‘Cin u get aff my facebook hen?’: variation and identity marking in adolescent Glaswegian girls

Ryan, Sadie Durkacz (2014) ‘Cin u get aff my facebook hen?’: variation and identity marking in adolescent Glaswegian girls. MPhil(R) thesis, University of Glasgow.

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Abstract

Chambers asserts that "adolescence requires a purposeful divergence from adult norms in favour of alternative norms instituted and reinforced by age-mates" (2009:184). Adolescents need to distinguish themselves from children and from adults. This manifests itself in language use which "differs from their parents in the frequency of certain variants" (ibid:187). I look for evidence of divergence from adult norms in the spontaneous spoken interactions of adolescent females in dance classes and youth club sessions; does this pattern of divergence emerge in the data observed? I also supplement my quantitative analysis of this spoken data with a qualitative analysis of the participants' writing on Facebook, in order to further investigate how variables are used in marking adolescent identity. The literature shows evidence of the use of certain types of variable in identity marking (e.g. phonetic variables in Stuart-Smith et al. 2007), but there is also evidence that some types of variable do not participate (e.g. morphosyntactic variables in Macafee 1994). This may be because variables from different levels of the grammar exist at different levels of speaker awareness (Trudgill 1986, Cutler 1999, Kerswill and Williams 2002). To test this, I analyse a range of variables from different levels of the grammar. I find evidence that the adolescents are diverging from the adult norms of their speech community at the lexical level, at the morphophonological level and at the phonetic level. The morphosyntactic variable which I analyse does not appear to participate in this pattern of divergence. I suggest that this may be because it is below the level of consciousness for these speakers. Although all of the speakers show a pattern of divergence from adult norms, their language use is not homogenous; there is evidence of individual stylistic choices being made both in the spoken data and the written data.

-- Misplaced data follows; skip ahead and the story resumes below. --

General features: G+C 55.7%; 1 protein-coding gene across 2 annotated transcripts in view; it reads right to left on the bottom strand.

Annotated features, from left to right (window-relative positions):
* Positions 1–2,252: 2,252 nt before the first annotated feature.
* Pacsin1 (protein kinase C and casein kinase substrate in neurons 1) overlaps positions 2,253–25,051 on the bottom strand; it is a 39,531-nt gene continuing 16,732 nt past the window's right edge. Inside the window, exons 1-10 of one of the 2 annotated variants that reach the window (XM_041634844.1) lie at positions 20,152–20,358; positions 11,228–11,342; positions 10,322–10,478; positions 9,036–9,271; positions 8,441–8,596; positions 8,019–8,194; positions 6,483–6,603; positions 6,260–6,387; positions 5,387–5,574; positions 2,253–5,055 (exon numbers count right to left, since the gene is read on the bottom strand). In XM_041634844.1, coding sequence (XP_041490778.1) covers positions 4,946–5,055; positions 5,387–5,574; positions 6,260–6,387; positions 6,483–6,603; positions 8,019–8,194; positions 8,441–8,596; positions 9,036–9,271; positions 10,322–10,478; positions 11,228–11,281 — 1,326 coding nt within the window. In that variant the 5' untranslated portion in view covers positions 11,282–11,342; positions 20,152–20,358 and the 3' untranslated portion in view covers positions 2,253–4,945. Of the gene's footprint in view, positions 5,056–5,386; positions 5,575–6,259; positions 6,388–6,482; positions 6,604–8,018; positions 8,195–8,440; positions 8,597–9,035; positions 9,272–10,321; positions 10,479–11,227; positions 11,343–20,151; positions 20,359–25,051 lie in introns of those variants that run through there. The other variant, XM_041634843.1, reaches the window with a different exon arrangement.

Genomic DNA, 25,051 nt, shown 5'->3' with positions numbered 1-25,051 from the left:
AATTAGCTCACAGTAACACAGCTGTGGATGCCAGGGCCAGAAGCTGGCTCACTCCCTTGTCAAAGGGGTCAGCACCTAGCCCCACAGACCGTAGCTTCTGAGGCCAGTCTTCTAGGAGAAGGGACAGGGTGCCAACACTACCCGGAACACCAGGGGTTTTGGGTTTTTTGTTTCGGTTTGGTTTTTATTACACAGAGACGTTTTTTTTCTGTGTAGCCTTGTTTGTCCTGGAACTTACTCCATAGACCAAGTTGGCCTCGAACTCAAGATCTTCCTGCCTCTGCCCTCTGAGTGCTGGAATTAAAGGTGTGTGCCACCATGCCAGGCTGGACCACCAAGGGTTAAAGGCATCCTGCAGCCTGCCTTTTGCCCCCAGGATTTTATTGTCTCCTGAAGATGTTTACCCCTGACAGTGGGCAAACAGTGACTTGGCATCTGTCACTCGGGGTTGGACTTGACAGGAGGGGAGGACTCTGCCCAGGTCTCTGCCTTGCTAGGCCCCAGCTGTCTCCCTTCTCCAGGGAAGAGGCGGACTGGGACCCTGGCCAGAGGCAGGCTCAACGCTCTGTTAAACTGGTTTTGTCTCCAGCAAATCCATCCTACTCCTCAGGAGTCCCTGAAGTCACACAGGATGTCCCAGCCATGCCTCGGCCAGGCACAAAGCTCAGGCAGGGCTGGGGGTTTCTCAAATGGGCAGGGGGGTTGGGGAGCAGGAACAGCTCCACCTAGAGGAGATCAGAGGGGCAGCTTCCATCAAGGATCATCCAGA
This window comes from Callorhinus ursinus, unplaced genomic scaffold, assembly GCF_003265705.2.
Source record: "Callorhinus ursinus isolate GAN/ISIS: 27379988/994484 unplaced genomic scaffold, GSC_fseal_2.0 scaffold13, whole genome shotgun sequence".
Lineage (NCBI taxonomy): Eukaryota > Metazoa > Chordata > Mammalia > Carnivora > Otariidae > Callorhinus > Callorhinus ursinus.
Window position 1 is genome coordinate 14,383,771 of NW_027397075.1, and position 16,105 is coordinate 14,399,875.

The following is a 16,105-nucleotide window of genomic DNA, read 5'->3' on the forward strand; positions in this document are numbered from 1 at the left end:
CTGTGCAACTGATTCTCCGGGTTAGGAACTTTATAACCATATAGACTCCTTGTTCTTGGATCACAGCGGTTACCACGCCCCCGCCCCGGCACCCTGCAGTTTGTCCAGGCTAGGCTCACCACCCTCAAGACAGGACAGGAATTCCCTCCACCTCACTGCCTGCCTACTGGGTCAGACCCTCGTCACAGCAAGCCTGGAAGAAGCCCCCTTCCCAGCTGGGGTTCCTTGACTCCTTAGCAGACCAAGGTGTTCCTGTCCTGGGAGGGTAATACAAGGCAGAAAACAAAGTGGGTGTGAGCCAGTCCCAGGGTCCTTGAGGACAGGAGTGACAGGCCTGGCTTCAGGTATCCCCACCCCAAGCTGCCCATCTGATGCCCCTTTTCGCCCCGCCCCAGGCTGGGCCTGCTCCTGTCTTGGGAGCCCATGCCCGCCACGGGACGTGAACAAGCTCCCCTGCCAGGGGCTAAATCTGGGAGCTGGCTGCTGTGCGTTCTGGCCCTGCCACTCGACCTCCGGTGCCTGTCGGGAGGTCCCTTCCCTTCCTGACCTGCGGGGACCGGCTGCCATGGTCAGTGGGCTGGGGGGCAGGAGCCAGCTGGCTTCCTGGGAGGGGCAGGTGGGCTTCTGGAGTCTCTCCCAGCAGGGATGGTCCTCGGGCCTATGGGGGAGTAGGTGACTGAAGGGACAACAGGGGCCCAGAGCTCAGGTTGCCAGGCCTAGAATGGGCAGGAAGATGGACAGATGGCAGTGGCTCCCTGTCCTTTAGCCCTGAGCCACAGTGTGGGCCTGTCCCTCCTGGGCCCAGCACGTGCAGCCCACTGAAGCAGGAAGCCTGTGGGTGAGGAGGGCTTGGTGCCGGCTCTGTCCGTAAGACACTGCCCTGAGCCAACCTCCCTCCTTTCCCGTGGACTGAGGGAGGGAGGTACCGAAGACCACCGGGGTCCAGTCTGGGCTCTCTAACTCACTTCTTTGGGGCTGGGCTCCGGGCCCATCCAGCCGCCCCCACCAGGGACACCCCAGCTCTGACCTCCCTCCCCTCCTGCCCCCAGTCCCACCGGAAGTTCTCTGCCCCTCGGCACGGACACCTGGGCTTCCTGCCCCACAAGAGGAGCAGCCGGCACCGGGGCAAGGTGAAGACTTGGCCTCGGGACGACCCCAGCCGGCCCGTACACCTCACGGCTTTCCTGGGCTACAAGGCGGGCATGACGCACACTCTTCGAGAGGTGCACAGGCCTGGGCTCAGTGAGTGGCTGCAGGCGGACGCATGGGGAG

Item Type: Thesis (MPhil(R))
Qualification Level: Masters
Keywords: sociolinguistics, variation, identity, adolescence, dialect, Glasgow, CMC, writing
Subjects: P Language and Literature > PE English
Colleges/Schools: College of Arts > School of Critical Studies > English Language and Linguistics
Funder's Name: UNSPECIFIED
Supervisor's Name: Smith, Dr. Jennifer
Date of Award: 2014
Depositing User: Ms Sadie Durkacz Ryan
Unique ID: glathesis:2014-5481
Copyright: Copyright of this thesis is held by the author.
Date Deposited: 09 Oct 2014 10:21
Last Modified: 19 Aug 2016 13:54
URI: http://theses.gla.ac.uk/id/eprint/5481

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